UPDATED ON FEB. 25 AT 2:40 P.M. PT:
Additional observations of asteroid 2013 TX68 have been obtained, refining its orbital path and moving the date of the asteroid's Earth flyby from March 5 to March 8.
The observations, from archived images provided by the NASA-funded Pan-STARRS asteroid survey, enabled scientists at NASA's Center for Near-Earth Object Studies (CNEOS) at the Jet Propulsion Laboratory in Pasadena, California, to refine their earlier flyby and distance predictions, reconfirming that the asteroid poses no threat to Earth.
"We already knew this asteroid, 2013 TX68, would safely fly past Earth in early March, but this additional data allow us to get a better handle on its orbital path," said Paul Chodas, manager of CNEOS. "The data indicate that this small asteroid will probably pass much farther away from Earth than previously thought."
Marco Micheli of the European Space Agency's NEO Coordination Centre (NEOCC/SpaceDys) in Frascati, Italy, is the astronomer who identified the object in the archived images, measured its position, and provided these observations to the Minor Planet Center in Cambridge, Massachusetts.
CNEOS's new prediction for 2013 TX68 is that it will fly by roughly 3 million miles (5 million kilometers) from our planet. There is still a chance that it could pass closer, but certainly no closer than 15,000 miles (24,000 kilometers) above Earth's surface. The new observations also better constrain the path of 2013 TX68 in future years; CNEOS has determined that 2013 TX68 cannot impact Earth over the next century.
"There is no concern whatsoever regarding this asteroid - unless you were interested in seeing it with a telescope," said Chodas. "Prospects for observing this asteroid, which were not very good to begin with, are now even worse because the asteroid is likely to be farther away, and therefore dimmer than previously believed."
Orbit calculations of asteroids are constantly updated based on observations reported to the Minor Planet Center. This results in projections of minimum, maximum and nominal distances from Earth, which can sometimes have a wide disparity due to limited data. Over time, with additional observations added to the equation, scientists are able to refine and narrow the orbit uncertainties.
Original story below is from Feb. 2, 2015. Some details from this version are now outdated.
A small asteroid that two years ago flew past Earth at a comfortable distance of about 1.3 million miles (2 million kilometers) will safely fly by our planet again in a few weeks, though this time it may be much closer.
During the upcoming March 5 flyby, asteroid 2013 TX68 could fly past Earth as far out as 9 million miles (14 million kilometers) or as close as 11,000 miles (17,000 kilometers). The variation in possible closest approach distances is due to the wide range of possible trajectories for this object, since it was tracked for only a short time after discovery.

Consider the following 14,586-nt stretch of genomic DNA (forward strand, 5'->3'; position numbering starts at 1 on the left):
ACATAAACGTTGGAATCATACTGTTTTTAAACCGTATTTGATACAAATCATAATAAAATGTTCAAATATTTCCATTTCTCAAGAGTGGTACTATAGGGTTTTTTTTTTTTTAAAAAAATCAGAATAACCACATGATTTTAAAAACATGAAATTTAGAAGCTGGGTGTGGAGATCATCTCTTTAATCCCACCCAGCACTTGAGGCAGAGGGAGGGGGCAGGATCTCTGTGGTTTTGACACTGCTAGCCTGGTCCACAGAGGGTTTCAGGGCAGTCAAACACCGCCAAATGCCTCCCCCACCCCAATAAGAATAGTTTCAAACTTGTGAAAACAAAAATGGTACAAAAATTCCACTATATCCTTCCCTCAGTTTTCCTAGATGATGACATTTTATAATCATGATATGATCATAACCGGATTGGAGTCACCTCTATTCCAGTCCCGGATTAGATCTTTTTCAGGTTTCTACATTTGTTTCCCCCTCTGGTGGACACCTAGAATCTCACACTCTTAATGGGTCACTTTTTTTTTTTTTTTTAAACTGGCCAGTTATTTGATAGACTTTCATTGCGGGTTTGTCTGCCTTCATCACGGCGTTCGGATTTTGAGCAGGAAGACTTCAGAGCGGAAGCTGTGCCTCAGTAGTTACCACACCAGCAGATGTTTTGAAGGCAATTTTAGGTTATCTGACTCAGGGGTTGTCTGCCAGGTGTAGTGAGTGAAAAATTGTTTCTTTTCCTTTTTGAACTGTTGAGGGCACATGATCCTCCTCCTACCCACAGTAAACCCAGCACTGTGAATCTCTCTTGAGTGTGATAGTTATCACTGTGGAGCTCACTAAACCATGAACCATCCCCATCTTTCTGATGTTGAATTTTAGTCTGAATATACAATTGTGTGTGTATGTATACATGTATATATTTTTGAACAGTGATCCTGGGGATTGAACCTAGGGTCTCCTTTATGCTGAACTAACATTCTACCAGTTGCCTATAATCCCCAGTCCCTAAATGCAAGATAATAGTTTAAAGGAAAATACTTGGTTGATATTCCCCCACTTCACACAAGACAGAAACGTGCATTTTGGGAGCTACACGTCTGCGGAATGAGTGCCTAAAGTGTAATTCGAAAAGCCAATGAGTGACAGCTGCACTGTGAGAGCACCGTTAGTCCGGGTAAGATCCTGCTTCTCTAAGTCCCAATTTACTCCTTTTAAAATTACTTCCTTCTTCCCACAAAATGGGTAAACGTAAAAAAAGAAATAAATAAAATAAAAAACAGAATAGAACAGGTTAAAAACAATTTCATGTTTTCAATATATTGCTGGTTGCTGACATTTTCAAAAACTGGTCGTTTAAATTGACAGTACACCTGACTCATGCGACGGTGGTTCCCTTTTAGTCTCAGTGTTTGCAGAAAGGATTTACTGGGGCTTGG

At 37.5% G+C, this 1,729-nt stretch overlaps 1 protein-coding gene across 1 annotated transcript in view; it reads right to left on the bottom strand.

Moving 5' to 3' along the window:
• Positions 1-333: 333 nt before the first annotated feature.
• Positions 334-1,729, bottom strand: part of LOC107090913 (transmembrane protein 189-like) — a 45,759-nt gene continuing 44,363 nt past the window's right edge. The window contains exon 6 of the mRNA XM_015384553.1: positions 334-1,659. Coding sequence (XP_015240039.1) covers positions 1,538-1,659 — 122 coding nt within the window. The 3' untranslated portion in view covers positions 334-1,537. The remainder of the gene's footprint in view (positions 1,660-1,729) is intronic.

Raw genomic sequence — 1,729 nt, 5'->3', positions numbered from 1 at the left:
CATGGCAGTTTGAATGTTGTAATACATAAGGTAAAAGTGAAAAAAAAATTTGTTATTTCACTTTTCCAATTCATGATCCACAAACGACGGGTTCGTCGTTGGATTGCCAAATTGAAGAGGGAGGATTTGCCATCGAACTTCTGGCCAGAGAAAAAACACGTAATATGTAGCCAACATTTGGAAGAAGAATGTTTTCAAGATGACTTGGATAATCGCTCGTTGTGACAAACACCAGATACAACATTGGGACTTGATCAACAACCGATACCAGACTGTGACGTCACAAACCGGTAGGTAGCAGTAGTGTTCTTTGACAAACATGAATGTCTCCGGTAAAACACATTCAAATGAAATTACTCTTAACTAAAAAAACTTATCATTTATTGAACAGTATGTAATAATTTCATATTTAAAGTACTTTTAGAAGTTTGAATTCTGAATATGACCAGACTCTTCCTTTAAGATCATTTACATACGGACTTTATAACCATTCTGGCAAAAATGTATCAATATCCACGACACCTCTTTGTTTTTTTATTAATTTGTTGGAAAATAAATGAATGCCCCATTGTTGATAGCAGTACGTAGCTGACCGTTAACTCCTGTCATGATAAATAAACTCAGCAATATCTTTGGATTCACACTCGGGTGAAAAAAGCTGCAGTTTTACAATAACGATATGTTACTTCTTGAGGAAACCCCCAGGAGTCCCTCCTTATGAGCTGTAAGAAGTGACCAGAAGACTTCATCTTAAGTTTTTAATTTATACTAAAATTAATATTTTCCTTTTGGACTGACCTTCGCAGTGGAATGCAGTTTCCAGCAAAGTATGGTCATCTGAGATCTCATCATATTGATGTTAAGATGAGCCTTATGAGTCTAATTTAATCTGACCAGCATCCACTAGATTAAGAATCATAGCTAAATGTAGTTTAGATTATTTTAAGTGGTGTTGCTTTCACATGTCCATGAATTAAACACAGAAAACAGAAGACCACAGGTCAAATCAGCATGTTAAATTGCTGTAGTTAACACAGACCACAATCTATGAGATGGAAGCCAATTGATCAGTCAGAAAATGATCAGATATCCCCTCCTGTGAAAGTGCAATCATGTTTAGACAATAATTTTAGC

Scientists at NASA's Center for NEO Studies (CNEOS) at the Jet Propulsion Laboratory in Pasadena, California, have determined there is no possibility that this object could impact Earth during the flyby next month. But they have identified an extremely remote chance that this small asteroid could impact on Sep. 28, 2017, with odds of no more than 1-in-250-million. Flybys in 2046 and 2097 have an even lower probability of impact.
"The possibilities of collision on any of the three future flyby dates are far too small to be of any real concern," said Paul Chodas, manager of CNEOS. "I fully expect any future observations to reduce the probability even more."
Asteroid 2013 TX68 is estimated to be about 100 feet (30 meters) in diameter. By comparison, the asteroid that broke up in the atmosphere over Chelyabinsk, Russia, three years ago was approximately 65 feet (20 meters) wide. If an asteroid the size of 2013 TX68 were to enter Earth's atmosphere, it would likely produce an air burst with about twice the energy of the Chelyabinsk event.
The asteroid was discovered by the NASA-funded Catalina Sky Survey on Oct. 6, 2013, as it approached Earth on the nighttime side. After three days of tracking, the asteroid passed into the daytime sky and could no longer be observed. Because it was not tracked for very long, scientists cannot predict its precise orbit around the sun, but they do know that it cannot impact Earth during its flyby next month.
"This asteroid's orbit is quite uncertain, and it will be hard to predict where to look for it," said Chodas. "There is a chance that the asteroid will be picked up by our asteroid search telescopes when it safely flies past us next month, providing us with data to more precisely define its orbit around the sun."
For regular updates on passing asteroids, NASA has a list of the next five close approaches to Earth; it links to the CNEOS website with a complete list of recent and upcoming close approaches, as well as all other data on the orbits of known NEOs, so scientists and members of the media and public can track information on known objects.
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